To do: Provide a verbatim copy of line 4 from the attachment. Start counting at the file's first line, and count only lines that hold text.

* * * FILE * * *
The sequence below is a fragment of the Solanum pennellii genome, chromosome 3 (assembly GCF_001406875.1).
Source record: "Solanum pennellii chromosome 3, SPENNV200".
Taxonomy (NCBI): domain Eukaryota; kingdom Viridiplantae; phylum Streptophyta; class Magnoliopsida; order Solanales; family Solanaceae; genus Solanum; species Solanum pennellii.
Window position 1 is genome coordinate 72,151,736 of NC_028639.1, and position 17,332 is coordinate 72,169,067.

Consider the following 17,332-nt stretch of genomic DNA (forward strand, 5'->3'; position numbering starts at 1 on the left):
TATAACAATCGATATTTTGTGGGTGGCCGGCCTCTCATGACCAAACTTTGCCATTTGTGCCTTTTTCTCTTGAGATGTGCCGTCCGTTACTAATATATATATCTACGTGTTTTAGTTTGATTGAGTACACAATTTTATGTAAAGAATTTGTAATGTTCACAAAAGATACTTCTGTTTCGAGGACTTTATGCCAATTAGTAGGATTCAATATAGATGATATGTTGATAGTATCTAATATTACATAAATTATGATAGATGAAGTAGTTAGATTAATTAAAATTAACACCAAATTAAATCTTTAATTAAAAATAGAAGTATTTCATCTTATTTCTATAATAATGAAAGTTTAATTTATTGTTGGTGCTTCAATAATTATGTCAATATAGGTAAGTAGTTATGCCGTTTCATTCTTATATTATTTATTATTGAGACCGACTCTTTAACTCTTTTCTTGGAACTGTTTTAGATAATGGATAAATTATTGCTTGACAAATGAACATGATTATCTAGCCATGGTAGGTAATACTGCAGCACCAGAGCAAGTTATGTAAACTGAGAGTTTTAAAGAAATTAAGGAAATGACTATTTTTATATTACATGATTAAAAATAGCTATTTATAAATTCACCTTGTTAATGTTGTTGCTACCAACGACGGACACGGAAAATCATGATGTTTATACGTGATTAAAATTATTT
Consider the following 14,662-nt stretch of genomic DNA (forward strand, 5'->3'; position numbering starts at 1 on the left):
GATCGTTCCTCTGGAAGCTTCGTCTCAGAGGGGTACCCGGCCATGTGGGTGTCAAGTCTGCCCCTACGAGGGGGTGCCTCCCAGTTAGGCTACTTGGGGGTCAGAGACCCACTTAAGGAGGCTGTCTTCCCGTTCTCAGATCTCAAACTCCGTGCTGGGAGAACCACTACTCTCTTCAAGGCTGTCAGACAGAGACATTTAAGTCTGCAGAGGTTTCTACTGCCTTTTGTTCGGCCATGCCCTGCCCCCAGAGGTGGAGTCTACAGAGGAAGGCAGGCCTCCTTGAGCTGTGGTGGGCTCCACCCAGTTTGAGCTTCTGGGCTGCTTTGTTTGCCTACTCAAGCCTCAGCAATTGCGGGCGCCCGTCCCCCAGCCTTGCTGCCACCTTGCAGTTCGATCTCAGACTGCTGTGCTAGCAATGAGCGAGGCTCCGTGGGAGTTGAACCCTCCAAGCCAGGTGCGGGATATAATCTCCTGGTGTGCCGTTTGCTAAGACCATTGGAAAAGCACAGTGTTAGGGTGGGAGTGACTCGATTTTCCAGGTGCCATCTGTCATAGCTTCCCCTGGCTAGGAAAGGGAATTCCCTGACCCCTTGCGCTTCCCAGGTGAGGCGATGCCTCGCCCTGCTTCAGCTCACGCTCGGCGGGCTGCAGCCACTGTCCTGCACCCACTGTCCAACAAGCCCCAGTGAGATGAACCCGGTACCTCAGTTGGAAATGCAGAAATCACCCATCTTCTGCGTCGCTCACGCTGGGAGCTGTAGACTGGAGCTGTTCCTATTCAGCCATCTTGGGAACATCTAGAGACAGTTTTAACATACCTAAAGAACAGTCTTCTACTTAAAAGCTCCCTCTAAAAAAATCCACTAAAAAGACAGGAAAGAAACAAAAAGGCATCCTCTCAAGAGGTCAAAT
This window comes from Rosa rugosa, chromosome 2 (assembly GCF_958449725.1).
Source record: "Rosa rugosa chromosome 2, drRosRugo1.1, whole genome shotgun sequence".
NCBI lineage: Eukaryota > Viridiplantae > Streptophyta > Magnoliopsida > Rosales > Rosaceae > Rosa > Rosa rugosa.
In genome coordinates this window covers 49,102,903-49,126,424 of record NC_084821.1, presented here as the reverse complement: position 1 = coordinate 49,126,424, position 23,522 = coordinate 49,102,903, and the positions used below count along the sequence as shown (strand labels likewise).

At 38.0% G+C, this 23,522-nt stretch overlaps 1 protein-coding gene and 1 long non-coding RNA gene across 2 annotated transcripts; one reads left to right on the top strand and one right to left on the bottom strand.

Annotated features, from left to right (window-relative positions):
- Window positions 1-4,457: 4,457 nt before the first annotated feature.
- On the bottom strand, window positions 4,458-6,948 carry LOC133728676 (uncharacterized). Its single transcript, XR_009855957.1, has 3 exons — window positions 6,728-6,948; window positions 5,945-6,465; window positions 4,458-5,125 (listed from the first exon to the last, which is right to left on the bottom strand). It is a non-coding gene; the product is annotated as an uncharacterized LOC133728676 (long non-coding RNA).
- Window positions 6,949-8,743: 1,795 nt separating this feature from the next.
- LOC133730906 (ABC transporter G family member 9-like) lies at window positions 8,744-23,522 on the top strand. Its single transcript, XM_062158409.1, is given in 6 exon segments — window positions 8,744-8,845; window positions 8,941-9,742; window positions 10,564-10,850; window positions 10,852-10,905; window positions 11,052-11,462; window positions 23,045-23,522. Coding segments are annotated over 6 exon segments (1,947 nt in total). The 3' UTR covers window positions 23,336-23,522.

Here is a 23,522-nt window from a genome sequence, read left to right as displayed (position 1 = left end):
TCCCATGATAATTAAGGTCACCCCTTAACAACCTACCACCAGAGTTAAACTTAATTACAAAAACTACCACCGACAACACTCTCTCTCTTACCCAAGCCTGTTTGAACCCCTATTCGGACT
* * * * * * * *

Window position 1 is genome coordinate 72,151,736 of NC_028639.1, and position 17,332 is coordinate 72,169,067.